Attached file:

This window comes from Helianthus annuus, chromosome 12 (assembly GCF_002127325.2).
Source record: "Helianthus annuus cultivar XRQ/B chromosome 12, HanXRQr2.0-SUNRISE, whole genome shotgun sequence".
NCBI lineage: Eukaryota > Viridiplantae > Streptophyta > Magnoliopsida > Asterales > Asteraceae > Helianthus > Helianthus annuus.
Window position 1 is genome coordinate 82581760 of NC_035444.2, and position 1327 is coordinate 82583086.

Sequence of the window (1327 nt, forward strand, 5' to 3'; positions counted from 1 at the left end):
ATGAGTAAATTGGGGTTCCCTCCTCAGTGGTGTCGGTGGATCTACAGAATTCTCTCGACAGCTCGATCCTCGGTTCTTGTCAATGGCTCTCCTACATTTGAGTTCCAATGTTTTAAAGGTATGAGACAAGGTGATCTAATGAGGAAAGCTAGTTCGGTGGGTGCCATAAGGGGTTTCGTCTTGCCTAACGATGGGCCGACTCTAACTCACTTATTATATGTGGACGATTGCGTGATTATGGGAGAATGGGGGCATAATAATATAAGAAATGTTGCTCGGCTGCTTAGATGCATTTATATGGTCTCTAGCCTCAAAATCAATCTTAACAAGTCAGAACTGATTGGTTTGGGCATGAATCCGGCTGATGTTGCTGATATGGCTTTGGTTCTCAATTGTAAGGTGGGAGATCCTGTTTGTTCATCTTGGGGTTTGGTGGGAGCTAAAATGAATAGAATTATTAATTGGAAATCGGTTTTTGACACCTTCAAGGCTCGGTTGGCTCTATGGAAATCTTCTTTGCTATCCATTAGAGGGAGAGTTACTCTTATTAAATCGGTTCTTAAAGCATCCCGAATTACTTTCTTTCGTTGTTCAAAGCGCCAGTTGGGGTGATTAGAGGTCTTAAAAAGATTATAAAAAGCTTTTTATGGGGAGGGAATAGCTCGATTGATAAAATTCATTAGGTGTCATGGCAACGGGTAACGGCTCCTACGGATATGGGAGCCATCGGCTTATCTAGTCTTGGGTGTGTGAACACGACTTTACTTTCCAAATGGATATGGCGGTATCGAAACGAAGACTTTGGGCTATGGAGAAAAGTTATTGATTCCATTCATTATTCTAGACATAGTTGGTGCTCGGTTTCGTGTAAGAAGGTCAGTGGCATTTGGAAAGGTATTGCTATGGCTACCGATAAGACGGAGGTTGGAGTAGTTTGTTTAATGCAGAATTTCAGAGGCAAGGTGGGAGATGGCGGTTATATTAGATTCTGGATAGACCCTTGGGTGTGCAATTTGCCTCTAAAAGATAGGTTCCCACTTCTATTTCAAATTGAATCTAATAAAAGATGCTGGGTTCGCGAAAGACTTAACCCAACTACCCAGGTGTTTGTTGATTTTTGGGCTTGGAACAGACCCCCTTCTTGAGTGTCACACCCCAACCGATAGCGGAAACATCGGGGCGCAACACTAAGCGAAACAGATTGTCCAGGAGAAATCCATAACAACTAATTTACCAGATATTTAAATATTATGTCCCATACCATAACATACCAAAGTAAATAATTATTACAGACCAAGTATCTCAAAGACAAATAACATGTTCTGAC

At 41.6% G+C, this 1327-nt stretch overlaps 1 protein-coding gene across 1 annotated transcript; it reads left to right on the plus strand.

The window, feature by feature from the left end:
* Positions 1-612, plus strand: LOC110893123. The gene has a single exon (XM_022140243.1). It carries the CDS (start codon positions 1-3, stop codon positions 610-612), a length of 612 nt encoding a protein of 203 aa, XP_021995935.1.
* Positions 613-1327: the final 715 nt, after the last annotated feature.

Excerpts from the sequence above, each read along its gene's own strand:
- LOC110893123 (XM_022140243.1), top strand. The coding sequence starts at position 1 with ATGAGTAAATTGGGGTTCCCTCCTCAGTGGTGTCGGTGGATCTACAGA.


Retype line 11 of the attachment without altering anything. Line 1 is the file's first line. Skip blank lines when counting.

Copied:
Excerpts from the sequence above, each read along its gene's own strand: